Goodwill: Disabled Employees Earn Less Than $1 Per Hour

Jennifer Deutschmann

UPDATE 6/25/2013

At Goodwill, some disabled employees earn less than $1 per hour. Due to a federal law, the practice is completely legal. As a non-profit organization, Goodwill Industries is permitted to pay their employees below minimum wage.

Labor Department records in Pennsylvania reveal that Goodwill paid some disabled employees as little as 22 cents per hour in 2011. Incredibly low wages are not exclusive to Goodwill locations in Pennsylvania.

As reported by NBC News, the Fair Labor Standards Act of 1938 includes a provision that circumvents the legal minimum wage. The act allows nonprofit organizations to pay the disabled based on time studies, which determine employee productivity.

At Goodwill, some disabled employees are earning less than $1 per hour. Around seven percent of Goodwill Employees are paid less than minimum wage. However, the wages may fluctuate as determined by time studies.

Harold Leigland of Great Falls, Montana, currently earns $5.46 per hour. His wages are based on time studies, where he is timed while performing his usual work tasks. The 66-year-old man is required to perform the test every six months. His earnings are adjusted accordingly.

The time studies are required and regulated by federal law as part of the Fair Labor Standards Act. While the laws are in place to protect the interest of disabled workers, for some the practice is not ideal.

Harold's wife Sheila never made more than $3.50 per hour. Sheila explained that she performed poorly during the testing, as it was incredibly stressful. Things were even worse when she returned to work after a surgery. Her wages were lowered to $2.75 per hour.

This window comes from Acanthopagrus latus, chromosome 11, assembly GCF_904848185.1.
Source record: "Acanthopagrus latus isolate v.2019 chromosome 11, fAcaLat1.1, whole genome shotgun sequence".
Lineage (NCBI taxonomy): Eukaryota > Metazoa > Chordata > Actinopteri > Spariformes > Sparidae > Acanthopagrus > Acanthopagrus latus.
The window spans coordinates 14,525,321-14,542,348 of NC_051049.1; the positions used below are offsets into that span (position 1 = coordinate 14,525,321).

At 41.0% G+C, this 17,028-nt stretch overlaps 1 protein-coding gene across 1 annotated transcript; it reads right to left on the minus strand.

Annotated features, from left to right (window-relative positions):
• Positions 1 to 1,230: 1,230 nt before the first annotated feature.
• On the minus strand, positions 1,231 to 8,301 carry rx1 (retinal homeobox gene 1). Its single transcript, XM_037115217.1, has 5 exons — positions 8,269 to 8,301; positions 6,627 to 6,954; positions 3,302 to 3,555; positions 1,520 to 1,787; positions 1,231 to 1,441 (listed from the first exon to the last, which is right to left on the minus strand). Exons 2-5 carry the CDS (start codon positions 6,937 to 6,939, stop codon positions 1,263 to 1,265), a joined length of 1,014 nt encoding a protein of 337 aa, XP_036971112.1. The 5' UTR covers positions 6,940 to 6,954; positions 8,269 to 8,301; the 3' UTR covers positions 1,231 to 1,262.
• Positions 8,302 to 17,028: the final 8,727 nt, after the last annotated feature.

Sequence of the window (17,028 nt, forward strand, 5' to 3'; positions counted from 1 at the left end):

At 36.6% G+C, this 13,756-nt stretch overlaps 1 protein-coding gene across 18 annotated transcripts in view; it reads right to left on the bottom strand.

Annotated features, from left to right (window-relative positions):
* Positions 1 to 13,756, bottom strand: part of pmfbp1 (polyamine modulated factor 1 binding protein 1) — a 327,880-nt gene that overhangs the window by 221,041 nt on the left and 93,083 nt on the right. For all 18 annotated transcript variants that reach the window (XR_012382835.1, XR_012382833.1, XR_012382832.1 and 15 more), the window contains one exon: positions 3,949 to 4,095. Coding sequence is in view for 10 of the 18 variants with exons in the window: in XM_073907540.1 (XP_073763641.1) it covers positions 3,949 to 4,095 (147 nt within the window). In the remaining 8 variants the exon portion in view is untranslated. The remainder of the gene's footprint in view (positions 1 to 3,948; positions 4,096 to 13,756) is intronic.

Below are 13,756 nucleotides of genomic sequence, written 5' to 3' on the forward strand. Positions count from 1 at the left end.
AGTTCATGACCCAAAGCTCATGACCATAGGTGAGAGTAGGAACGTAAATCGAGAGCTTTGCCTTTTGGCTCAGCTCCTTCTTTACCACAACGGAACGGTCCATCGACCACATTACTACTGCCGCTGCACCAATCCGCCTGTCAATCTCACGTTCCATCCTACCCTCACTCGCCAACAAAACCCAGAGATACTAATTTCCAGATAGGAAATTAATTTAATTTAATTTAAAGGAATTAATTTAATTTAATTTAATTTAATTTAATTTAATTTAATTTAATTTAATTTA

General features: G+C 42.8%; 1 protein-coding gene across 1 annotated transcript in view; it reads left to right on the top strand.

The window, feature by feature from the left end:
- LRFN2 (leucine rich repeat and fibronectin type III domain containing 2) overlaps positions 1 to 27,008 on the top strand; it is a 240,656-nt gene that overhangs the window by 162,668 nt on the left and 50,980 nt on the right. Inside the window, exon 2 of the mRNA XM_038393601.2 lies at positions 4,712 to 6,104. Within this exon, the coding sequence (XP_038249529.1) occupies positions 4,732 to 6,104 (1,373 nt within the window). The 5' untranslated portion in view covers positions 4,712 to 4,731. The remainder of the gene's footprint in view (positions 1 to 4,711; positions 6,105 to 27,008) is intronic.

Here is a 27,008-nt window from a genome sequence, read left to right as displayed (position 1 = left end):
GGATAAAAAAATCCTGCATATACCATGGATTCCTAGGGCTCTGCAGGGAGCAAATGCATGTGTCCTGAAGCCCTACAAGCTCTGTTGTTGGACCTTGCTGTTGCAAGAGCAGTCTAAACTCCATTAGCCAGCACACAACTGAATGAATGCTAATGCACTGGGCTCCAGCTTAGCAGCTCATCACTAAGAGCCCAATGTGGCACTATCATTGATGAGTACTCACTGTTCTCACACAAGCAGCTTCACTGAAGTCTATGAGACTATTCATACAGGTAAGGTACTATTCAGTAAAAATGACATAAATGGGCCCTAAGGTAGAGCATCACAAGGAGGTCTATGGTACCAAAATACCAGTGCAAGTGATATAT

As reported by the Huffington Post, Goodwill International CEO Jim Gibbons defends the practice. Gibbons contends that Goodwill has been unfairly criticized as many employers rely on the Fair Labor Standards Act. Gibbons explains his position:

"... people with the most significant disabilities, the Special Minimum Wage Certificate means the difference between reaching their personal employment potential and having no job at all."

For Goodwill's disabled employees, that fact may be the only reason they are willing to work for such low wages. Many of them, including Harold Leigland, simply have no other choice.

Note: Following the initial publication of this article we received correspondence from Goodwill Industries explaining their employment practices according to the Fair Labor Standards Act. Please refer to for their response to media coverage.

[Image via Flickr]